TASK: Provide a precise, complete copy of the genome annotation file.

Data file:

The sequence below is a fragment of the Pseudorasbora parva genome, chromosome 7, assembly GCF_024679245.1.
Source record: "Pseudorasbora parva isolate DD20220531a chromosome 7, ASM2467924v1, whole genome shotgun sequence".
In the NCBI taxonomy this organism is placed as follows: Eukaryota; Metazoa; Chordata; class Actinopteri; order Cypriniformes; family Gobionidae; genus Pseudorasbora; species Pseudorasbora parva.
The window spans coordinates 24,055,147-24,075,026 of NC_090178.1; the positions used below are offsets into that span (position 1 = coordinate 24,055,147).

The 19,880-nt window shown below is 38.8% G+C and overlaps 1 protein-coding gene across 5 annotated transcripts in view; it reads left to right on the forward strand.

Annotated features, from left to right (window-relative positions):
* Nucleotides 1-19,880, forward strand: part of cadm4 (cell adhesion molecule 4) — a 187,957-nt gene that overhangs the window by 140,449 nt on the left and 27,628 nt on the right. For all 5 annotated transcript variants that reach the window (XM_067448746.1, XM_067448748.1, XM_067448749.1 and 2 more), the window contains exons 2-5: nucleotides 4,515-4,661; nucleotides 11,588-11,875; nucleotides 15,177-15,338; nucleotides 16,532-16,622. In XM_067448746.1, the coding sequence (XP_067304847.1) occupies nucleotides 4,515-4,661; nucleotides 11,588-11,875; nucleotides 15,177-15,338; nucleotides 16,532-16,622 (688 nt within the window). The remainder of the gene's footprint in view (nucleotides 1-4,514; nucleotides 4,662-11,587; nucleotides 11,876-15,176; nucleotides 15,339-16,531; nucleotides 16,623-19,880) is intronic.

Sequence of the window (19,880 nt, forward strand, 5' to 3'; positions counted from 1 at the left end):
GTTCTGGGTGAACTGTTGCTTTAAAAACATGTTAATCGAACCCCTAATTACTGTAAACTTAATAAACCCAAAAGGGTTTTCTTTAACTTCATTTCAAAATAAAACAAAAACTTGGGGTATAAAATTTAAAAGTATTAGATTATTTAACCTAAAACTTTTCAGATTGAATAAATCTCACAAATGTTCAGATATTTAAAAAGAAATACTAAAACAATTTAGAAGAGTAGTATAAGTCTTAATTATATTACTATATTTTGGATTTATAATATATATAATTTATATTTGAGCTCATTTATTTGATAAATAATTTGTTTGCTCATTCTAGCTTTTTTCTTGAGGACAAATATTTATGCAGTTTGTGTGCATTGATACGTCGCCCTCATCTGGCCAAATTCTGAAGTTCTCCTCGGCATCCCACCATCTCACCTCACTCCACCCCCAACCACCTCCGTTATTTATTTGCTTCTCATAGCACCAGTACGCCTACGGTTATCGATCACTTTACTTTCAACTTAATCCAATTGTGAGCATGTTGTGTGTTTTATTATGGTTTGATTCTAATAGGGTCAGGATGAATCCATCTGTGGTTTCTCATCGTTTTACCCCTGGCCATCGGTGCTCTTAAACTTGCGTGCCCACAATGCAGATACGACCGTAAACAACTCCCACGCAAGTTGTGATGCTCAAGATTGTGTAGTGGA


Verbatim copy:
The sequence below is a fragment of the Pseudorasbora parva genome, chromosome 7, assembly GCF_024679245.1.
Source record: "Pseudorasbora parva isolate DD20220531a chromosome 7, ASM2467924v1, whole genome shotgun sequence".
In the NCBI taxonomy this organism is placed as follows: Eukaryota; Metazoa; Chordata; class Actinopteri; order Cypriniformes; family Gobionidae; genus Pseudorasbora; species Pseudorasbora parva.
The window spans coordinates 24,055,147-24,075,026 of NC_090178.1; the positions used below are offsets into that span (position 1 = coordinate 24,055,147).

The 19,880-nt window shown below is 38.8% G+C and overlaps 1 protein-coding gene across 5 annotated transcripts in view; it reads left to right on the forward strand.

Annotated features, from left to right (window-relative positions):
* Nucleotides 1-19,880, forward strand: part of cadm4 (cell adhesion molecule 4) — a 187,957-nt gene that overhangs the window by 140,449 nt on the left and 27,628 nt on the right. For all 5 annotated transcript variants that reach the window (XM_067448746.1, XM_067448748.1, XM_067448749.1 and 2 more), the window contains exons 2-5: nucleotides 4,515-4,661; nucleotides 11,588-11,875; nucleotides 15,177-15,338; nucleotides 16,532-16,622. In XM_067448746.1, the coding sequence (XP_067304847.1) occupies nucleotides 4,515-4,661; nucleotides 11,588-11,875; nucleotides 15,177-15,338; nucleotides 16,532-16,622 (688 nt within the window). The remainder of the gene's footprint in view (nucleotides 1-4,514; nucleotides 4,662-11,587; nucleotides 11,876-15,176; nucleotides 15,339-16,531; nucleotides 16,623-19,880) is intronic.

Sequence of the window (19,880 nt, forward strand, 5' to 3'; positions counted from 1 at the left end):
GTTCTGGGTGAACTGTTGCTTTAAAAACATGTTAATCGAACCCCTAATTACTGTAAACTTAATAAACCCAAAAGGGTTTTCTTTAACTTCATTTCAAAATAAAACAAAAACTTGGGGTATAAAATTTAAAAGTATTAGATTATTTAACCTAAAACTTTTCAGATTGAATAAATCTCACAAATGTTCAGATATTTAAAAAGAAATACTAAAACAATTTAGAAGAGTAGTATAAGTCTTAATTATATTACTATATTTTGGATTTATAATATATATAATTTATATTTGAGCTCATTTATTTGATAAATAATTTGTTTGCTCATTCTAGCTTTTTTCTTGAGGACAAATATTTATGCAGTTTGTGTGCATTGATACGTCGCCCTCATCTGGCCAAATTCTGAAGTTCTCCTCGGCATCCCACCATCTCACCTCACTCCACCCCCAACCACCTCCGTTATTTATTTGCTTCTCATAGCACCAGTACGCCTACGGTTATCGATCACTTTACTTTCAACTTAATCCAATTGTGAGCATGTTGTGTGTTTTATTATGGTTTGATTCTAATAGGGTCAGGATGAATCCATCTGTGGTTTCTCATCGTTTTACCCCTGGCCATCGGTGCTCTTAAACTTGCGTGCCCACAATGCAGATACGACCGTAAACAACTCCCACGCAAGTTGTGATGCTCAAGATTGTGTAGTGGA